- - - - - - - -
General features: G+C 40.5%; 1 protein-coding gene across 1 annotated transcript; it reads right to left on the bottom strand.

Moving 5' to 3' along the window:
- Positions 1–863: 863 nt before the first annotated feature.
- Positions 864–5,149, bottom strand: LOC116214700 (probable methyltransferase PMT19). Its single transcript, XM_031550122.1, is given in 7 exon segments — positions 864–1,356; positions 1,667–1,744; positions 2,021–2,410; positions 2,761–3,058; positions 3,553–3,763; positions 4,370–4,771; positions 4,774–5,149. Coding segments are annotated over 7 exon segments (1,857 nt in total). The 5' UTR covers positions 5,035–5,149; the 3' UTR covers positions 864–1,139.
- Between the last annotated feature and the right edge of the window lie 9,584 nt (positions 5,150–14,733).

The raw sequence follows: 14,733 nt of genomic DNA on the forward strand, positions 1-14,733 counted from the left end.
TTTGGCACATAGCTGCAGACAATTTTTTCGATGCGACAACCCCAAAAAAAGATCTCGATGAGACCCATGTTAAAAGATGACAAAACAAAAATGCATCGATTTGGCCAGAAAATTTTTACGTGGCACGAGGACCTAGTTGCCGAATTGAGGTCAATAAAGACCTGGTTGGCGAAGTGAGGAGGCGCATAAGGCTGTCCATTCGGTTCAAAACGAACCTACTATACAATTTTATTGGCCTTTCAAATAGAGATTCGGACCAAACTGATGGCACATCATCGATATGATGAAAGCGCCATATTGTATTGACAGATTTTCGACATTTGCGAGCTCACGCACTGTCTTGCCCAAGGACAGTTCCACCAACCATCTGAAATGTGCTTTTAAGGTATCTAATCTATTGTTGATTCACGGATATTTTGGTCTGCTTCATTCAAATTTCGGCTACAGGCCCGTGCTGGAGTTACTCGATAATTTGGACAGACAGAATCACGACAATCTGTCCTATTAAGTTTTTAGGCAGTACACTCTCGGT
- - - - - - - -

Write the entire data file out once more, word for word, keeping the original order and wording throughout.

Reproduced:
General features: G+C 40.5%; 1 protein-coding gene across 1 annotated transcript; it reads right to left on the bottom strand.

Moving 5' to 3' along the window:
- Positions 1–863: 863 nt before the first annotated feature.
- Positions 864–5,149, bottom strand: LOC116214700 (probable methyltransferase PMT19). Its single transcript, XM_031550122.1, is given in 7 exon segments — positions 864–1,356; positions 1,667–1,744; positions 2,021–2,410; positions 2,761–3,058; positions 3,553–3,763; positions 4,370–4,771; positions 4,774–5,149. Coding segments are annotated over 7 exon segments (1,857 nt in total). The 5' UTR covers positions 5,035–5,149; the 3' UTR covers positions 864–1,139.
- Between the last annotated feature and the right edge of the window lie 9,584 nt (positions 5,150–14,733).

The raw sequence follows: 14,733 nt of genomic DNA on the forward strand, positions 1-14,733 counted from the left end.
TTTGGCACATAGCTGCAGACAATTTTTTCGATGCGACAACCCCAAAAAAAGATCTCGATGAGACCCATGTTAAAAGATGACAAAACAAAAATGCATCGATTTGGCCAGAAAATTTTTACGTGGCACGAGGACCTAGTTGCCGAATTGAGGTCAATAAAGACCTGGTTGGCGAAGTGAGGAGGCGCATAAGGCTGTCCATTCGGTTCAAAACGAACCTACTATACAATTTTATTGGCCTTTCAAATAGAGATTCGGACCAAACTGATGGCACATCATCGATATGATGAAAGCGCCATATTGTATTGACAGATTTTCGACATTTGCGAGCTCACGCACTGTCTTGCCCAAGGACAGTTCCACCAACCATCTGAAATGTGCTTTTAAGGTATCTAATCTATTGTTGATTCACGGATATTTTGGTCTGCTTCATTCAAATTTCGGCTACAGGCCCGTGCTGGAGTTACTCGATAATTTGGACAGACAGAATCACGACAATCTGTCCTATTAAGTTTTTAGGCAGTACACTCTCGGT